By Mark Kovacs, PhD, FACSM, CSCS*D, MTPS
iTPA Executive Director
The 2015 US Open has seen a number of players struggle with cramps this year. Many years at the US Open players struggle when they compete in New York in the hot and humid conditions. In general the hottest, most difficult days in New York have temperatures between 85-95°F and 45-60% humidity. This temperature and humidity is not dissimilar to many parts of the US throughout the entire summer period. Therefore, why do some of the best players in the world struggle so mightily to combat the conditions? Also, what can the regular tennis player do to help avoid the dreaded exercise associated muscle cramps? I have been fortunate to have been around cramping research and researchers for more than 15 years. I have worked in three different thermal physiology labs under some of the smartest minds in the fields of heat, humidity, temperature regulation and cramping in athletes. These labs are designed to study everything including blood, sweat, urine, saliva and everything in between. Many questions about cramping have been answered, and some questions still remain. Cramping is a multi-faceted problem and many different types of cramps occur in athletes. Fatigue cramps can occur in hot and cold conditions. Heat related cramps are different, night time cramps are different again and eccentric exercise (think of doing 100 calf raises in a row) cramping differs as well. Also, some athletes are more cramp-prone than other athletes. As a result, solving the cramping problem requires a personalized solution from a highly trained individual who understands the many causes of cramping and appropriate solutions to prepare the athlete and prevent cramping. With the right training and appropriate monitoring and education, limiting and completely avoiding cramping is possible. Below are some initial areas that should be part of a training program to limit the chance of experiencing exercise associated muscle cramps during tennis play.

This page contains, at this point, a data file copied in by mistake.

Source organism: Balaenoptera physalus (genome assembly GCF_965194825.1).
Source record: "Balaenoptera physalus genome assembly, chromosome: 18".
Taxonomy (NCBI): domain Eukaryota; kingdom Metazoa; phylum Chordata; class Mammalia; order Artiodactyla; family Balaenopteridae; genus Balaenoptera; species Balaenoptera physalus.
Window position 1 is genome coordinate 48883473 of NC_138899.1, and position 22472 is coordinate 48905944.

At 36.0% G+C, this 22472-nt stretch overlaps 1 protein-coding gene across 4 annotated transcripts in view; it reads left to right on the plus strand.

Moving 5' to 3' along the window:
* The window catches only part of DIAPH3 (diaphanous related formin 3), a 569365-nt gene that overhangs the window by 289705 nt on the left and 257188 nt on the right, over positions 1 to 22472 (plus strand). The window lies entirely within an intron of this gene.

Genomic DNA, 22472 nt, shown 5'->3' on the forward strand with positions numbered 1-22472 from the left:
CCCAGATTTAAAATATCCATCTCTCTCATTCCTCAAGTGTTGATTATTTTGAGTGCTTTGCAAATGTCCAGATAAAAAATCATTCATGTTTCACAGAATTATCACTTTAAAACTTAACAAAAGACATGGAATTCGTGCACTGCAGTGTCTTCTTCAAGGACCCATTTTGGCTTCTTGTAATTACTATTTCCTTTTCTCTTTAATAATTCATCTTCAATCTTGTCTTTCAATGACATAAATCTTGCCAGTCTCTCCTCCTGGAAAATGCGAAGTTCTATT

1) Poor and/or incorrect conditioning
This is usually the most common cause. Many well-meaning athletes are just not training the correct way to prepare for the conditions. This includes training specifically for tennis. As a result many athletes are being put through tough workouts, but these general workouts are not actually training the athlete to be fully prepared for the demands of matches. Remember that tennis is all about quick explosive movements over short periods of time in specific movement pattern, with short recovery periods (<25 seconds). Many times the tennis player will not train specifically for the demands of tennis, which can cause the athlete to be ill prepared (even though a lot of hard work and sweat has been put into training). The old adage train smart is a lot better than just training hard – if hard training is not smart.
Most of the top players are doing better with nutrition and understanding the needs of the elite tennis athlete. However, many players (especially young players) are still not taking care of individual nutrition well. Tennis specific nutrition is highly individual and each player has a different physiology and needs a different composition of nutrients based on their unique biology, training habits, game style and energy needs. Remember that everyone burns different amount of fats and carbohydrates throughout the day and especially during training and competition. How nutrients are used by the body are somewhat different as well; nutrients are used differently. Many individuals may have deficiencies in different areas that may need adjustments.